"Incorrect forecasts are not only useless they are harmful." – Rolf Dobelli
Two weeks ago we launched a four part series on the negative effects of regular news consumption based on Rolf Dobelli’s research paper Avoid News: Towards A Healthy News Diet. In the first Insight entitled Brain Sugar we looked at five different dangers of regular news consumption including how it can be physically toxic to our bodies. In the second Insight entitled The Cost of Paying Attention we looked at five more dangers including how news can change the structure of your brain to be less focused. Today we look at the last five dangers from Dobelli’s research.
Danger #11: Reported facts are sometimes wrong, forecasts always
With the advent of new technologies such as personal computers, smart phones, and the internet, the production of information/data has gone parabolic. Of all the data we have recorded since the beginning of time, 90% of that data has been produced in the past two years. With the massive amount of information being produced and reproduced, fact checking is something of a thing of the past as journalists, bloggers, and tweeters are more concerned about breaking a potentially “viral” news story than the accuracy of the information being presented.
Forecasts are even more harmful than misstated facts as they are wrong far more often than they are correct. To say that there is no accountability in pundit forecasts would be an understatement to say the least.
Did the newspaper predict World War 1, the Great Depression, the sexual revolution, the fall of the Soviet empire, the rise of the Internet, resistance to antibiotics, the fall of Europe’s birth rate or the explosion in depression cases? Maybe, you’d find one or two correct predictions in a sea of millions of mistaken ones. Incorrect forecast are not only useless, they are harmful. (Emphasis Dobelli’s)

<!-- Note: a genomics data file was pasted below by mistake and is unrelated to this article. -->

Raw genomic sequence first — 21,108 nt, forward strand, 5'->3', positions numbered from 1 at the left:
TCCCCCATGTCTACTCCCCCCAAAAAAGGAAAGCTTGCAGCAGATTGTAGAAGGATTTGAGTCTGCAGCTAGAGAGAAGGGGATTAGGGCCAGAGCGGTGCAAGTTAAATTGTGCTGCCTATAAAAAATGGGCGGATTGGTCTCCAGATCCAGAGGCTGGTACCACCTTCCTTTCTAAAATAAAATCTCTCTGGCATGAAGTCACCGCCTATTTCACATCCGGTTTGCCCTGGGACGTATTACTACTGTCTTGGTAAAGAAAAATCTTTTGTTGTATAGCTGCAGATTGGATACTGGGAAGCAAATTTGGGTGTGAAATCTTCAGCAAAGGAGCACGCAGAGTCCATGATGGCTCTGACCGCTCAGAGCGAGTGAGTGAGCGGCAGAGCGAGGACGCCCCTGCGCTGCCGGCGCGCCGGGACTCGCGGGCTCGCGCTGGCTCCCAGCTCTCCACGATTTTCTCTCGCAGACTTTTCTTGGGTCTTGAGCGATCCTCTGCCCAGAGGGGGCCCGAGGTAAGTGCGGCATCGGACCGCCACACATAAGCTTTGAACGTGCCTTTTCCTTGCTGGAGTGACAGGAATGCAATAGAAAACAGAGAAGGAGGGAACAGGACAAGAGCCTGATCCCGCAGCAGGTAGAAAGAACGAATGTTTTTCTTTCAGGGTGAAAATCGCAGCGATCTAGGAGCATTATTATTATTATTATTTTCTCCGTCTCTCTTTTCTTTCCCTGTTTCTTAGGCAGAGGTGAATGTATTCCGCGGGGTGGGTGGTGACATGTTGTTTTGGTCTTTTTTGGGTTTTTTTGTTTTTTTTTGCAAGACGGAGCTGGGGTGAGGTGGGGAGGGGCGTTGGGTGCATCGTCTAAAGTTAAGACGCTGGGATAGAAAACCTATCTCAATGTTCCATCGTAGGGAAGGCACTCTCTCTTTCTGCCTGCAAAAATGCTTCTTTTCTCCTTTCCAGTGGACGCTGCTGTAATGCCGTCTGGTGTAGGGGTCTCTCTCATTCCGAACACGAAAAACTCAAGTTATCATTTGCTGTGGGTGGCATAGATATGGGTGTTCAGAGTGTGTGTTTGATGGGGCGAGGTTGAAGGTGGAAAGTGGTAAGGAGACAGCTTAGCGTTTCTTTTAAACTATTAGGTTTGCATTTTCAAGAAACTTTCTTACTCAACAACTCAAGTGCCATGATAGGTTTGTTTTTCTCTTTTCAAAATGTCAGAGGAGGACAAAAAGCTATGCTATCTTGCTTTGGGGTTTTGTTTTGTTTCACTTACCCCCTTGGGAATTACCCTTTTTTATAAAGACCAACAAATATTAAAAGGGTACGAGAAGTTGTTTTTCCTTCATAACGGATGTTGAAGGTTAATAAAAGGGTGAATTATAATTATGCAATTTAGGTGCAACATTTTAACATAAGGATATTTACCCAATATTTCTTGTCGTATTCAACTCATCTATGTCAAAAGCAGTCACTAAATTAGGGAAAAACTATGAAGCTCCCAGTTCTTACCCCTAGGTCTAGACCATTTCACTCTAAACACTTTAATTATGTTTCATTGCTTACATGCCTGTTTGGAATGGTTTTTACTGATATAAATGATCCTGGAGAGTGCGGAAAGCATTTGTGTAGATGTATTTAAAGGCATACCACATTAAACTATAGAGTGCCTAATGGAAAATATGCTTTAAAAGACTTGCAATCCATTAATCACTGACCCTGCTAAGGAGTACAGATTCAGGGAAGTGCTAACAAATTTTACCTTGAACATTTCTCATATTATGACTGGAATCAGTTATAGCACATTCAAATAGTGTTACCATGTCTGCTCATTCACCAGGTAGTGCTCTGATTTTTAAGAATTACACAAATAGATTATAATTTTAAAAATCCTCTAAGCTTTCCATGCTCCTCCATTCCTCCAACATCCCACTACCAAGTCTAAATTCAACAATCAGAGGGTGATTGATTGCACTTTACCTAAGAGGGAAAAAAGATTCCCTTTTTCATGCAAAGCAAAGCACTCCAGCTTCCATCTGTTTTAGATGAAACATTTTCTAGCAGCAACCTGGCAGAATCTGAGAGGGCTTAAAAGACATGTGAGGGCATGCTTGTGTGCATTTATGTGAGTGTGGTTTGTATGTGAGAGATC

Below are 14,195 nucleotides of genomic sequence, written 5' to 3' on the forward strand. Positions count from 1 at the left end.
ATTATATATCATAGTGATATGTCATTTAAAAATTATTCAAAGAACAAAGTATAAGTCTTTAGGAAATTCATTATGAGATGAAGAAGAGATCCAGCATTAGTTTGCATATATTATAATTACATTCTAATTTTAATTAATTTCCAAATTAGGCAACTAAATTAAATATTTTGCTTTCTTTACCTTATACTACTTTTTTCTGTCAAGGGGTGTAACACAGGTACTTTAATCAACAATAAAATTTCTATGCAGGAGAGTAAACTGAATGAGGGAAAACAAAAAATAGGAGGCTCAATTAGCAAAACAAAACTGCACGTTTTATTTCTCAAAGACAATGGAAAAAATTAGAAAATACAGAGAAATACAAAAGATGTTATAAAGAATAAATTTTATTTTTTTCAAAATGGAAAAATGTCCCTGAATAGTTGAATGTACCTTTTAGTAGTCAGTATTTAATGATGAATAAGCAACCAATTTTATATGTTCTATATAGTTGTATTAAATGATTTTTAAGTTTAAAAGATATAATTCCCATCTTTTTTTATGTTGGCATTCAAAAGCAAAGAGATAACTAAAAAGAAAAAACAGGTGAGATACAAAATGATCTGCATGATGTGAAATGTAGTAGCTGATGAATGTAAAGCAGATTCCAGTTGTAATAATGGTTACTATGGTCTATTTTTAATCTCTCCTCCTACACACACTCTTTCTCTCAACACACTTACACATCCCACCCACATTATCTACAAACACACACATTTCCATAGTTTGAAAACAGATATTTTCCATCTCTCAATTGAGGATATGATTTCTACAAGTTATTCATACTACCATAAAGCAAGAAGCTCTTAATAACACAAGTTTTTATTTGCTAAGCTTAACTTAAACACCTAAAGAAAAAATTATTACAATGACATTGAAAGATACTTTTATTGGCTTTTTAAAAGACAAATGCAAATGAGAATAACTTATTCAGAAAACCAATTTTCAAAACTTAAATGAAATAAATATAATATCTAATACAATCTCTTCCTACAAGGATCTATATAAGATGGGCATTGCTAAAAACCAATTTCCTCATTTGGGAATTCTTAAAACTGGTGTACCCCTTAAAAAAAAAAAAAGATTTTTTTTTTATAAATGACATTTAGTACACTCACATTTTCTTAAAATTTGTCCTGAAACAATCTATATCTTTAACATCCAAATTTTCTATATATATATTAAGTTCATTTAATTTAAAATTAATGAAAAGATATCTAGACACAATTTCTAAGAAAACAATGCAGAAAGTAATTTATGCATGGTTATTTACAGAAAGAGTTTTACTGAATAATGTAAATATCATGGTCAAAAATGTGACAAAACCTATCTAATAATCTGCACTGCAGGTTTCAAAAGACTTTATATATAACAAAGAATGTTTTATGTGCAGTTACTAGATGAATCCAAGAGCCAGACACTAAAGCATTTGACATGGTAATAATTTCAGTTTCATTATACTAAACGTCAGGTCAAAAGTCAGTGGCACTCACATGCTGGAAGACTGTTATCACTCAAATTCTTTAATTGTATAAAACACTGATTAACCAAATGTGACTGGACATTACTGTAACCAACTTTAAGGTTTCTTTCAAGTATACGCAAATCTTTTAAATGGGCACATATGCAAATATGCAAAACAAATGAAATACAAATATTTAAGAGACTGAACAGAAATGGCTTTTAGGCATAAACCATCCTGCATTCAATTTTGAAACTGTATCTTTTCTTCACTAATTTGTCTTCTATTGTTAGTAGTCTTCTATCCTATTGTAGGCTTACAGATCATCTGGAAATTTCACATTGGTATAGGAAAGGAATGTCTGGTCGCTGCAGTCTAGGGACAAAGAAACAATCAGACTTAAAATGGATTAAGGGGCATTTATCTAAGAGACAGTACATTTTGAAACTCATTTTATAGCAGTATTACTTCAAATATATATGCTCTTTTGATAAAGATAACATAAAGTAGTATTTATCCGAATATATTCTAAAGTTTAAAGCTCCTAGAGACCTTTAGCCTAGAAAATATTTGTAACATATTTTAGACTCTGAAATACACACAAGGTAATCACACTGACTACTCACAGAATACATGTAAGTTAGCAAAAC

Danger #12: News is manipulative
As we discussed in detail in our post entitled The Happiness Machine, the public relations industry is simply in the business of manipulation. This type of manipulative advertising presses buttons deep inside our human psyche and is extremely effective. To think that this type of manipulation hasn’t made its way into the news media would be naïve to say the least.
The public relations (PR) industry is as large as the news reporting industry – the best proof that journalists and news organizations can be manipulated, or at least influenced or swayed. Corporations, interest groups and other organizations would not expend such huge sums on PR if it didn’t work. If spinmeisters can manipulate journalists, who have a natural skepticism toward powerful organizations, what makes you think you can escape their trickery?
Danger #13: News makes us passive
In Stephen Covey’s famous book, Seven Habits of Highly Effective People, he talks about two circles which contain our lives: the Circle of Concern and the Circle of Influence. The Circle of Concern is everything we are aware of and care about ranging from personal to global concerns. The Circle of Influence resides within the Circle of Concern and includes things we have the power to affect. Covey’s advice is to focus our energies on proactively changing things inside the Circle of Influence rather than those that reside only in the Circle of Concern.
News, on the other hand, is overwhelmingly about things we have no power to influence. The daily repetition of news about things outside of our control grinds us down until we become passive and fatalistic in our worldview.